A metal AND a fireplace problem

Thanks to Grunff who OKed the cement mix for the hole where the fireplace was ripped out (done and looking good), and thanks to all who suggested where to locate galvanised metal sheet.
One further question: Now the fireplace destruction has been filled up and replastered I want to do a "hole-in-the-wall" type fire but am having trouble sourcing a box frame type trim. The fire will not be used except for candles so doesn't need to be very robust. I think it would make a nice feature rather than closing it up with some ugly air vent in it. Local fireplace dealers only supply the metal trim with 3 sides for your traditional fires and don't stock the hole in the wall type with 4 sides. One design place can make a bespoke one in stainless steel for 300. choke. There is no way we could make one, don't have the skills, tools or time. Any suggestions as to where we might be able to source such a thing, preferable with mail order as travel to Great Britain is out of the question at the moment.
thanks as always Suzanne
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Suz wrote:

How about building the bottom 'side' using one or wo courses of bricks, then sitting a three sided frame on top of it?
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Grunff


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Or build it out of timber with metal sheet around the inside to take the heat of the candles. Then you'd get away with a wooden moulding around the outside edges. Paint them with a metallic effect if you want.
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Or build it out of timber with metal sheet around the inside to take the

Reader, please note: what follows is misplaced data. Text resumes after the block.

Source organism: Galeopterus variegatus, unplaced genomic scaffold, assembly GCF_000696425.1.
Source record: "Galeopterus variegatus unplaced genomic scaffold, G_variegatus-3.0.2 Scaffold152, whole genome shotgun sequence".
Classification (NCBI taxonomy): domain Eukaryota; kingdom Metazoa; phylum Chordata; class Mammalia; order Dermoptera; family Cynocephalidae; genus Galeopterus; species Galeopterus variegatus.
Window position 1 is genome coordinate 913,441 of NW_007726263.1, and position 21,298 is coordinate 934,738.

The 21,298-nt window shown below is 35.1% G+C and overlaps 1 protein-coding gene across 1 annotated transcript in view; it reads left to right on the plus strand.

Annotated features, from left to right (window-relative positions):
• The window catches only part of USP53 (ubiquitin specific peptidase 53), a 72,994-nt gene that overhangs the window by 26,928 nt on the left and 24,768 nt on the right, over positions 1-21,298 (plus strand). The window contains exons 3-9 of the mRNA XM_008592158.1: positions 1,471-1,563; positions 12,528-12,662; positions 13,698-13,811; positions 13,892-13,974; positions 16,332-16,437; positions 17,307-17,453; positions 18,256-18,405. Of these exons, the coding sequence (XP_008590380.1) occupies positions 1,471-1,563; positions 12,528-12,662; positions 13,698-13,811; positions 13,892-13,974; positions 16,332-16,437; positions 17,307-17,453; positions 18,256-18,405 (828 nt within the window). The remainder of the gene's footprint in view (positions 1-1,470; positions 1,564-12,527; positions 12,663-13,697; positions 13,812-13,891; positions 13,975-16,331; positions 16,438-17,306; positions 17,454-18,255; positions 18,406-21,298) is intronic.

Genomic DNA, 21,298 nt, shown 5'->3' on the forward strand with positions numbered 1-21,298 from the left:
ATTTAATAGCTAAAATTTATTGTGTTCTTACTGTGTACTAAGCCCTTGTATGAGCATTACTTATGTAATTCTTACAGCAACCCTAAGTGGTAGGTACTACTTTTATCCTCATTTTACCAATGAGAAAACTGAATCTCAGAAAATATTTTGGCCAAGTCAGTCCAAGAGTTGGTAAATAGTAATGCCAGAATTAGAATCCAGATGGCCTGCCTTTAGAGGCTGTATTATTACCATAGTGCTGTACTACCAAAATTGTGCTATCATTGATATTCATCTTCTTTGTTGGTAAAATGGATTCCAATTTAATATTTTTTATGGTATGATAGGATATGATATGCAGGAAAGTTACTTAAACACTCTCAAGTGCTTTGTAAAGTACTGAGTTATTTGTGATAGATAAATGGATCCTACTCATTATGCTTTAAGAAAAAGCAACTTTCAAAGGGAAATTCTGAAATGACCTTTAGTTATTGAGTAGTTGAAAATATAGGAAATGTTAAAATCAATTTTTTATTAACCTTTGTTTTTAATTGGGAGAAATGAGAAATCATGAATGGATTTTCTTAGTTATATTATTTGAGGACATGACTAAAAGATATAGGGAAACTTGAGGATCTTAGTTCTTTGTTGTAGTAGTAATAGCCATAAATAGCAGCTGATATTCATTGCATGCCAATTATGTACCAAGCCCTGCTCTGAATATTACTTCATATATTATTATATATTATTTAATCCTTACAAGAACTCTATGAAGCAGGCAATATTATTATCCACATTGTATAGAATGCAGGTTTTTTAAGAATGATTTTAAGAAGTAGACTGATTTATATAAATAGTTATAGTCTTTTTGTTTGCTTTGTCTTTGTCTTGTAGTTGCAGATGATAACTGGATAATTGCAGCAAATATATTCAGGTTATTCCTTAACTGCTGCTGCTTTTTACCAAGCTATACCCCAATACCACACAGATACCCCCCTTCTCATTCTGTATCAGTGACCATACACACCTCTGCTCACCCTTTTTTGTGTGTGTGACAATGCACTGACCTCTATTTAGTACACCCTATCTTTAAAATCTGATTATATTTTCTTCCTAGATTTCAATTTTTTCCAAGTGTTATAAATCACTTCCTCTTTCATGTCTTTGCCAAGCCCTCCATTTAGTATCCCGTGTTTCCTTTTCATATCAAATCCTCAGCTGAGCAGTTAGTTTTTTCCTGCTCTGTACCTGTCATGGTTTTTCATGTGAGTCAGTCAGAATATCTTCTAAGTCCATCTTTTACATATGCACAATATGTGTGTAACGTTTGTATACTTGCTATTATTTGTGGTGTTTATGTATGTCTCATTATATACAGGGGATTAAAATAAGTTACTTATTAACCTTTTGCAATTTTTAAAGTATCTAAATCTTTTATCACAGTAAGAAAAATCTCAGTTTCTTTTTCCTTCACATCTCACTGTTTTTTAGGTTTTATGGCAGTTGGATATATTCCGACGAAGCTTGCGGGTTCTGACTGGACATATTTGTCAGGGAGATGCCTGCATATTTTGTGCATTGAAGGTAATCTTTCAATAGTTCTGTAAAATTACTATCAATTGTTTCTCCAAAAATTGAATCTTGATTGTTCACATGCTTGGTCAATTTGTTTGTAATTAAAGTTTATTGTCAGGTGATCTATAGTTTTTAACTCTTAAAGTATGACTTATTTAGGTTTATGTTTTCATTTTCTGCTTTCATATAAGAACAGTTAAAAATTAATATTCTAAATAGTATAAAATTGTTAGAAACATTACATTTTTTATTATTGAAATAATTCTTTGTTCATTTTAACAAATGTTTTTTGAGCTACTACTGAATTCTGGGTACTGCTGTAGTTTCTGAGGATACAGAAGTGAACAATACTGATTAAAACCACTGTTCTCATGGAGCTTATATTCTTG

Sorry I didn't say that very clearly. The back boiler and metal bits round the inside of the fire are still there, so it is totally fireproof on the inside. I just need the trim for round the edge to finish it off. We have raised the bottom with some bricks and mortar and if I'm stuck I'll get the 3 sided trim and put a black shelf affair at the bottom, but it would be nice to have a four sided brushed steel tidy edge. As long as it's cheap. There are 4 sided frames apparantly, prob due to the amount of house makeover programs, but I can't just seem to locate one. Not knowing the correct terms and descriptions is leading to poor Googling I think.
Suzanne
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If the back boiler is still being used, then be very careful on the ventilation you leave for the burner to work properly.
Does the back boiler cause the front of the fireplace to heat up so much to scorch a timber moulding ? If it does, then you need the back boiler serviced, and quickly. You should still be able to fit a timber moulding around the opening, even with a back boiler still in place. Just make sure the space is vented properly to allow the burner to use all the fuel and not go pumping CO into the house.
A timber moulding is the cheapest option I would think.
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I think I'm using the wrong terms again. The back boiler bit is heated from the fire, doesn't do anything other than bring water near the flames. It still is warm because the previous owner obviously used it to heat the house and then added the central heating which now runs through this. It acts like a kind of radiator. Very wasteful but changing that is down our list of priorities as its a big job.
Timber will work absolutely fine. The heat is minimal.
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So it's just an old water tank for the back of an open fire ? That won't cause any problems at all, so you'd be able to use a timber moulding fixed with No More Nails around the outside of the opening. Cheap. Cheerful, and can be finished in any style you wish.
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the optional four-sided surrounds for the RIVA cassette gas/electric fire range. Can be a bit pricey, but may be suitable since they are bought separately from the actual fire. Or see if a metal basher (or even the people who make stainless steel chip fryers) will make one for you.
--
Andrew

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writes

I'll second that - take a look in the yellow pages for a stainless steel fabricator - I used who does just that (surfaces and bespoke metalwork for chip shops and the like) for some of my kitchen surfaces and splashbacks etc...much cheaper than kitchen suppliers
Gin
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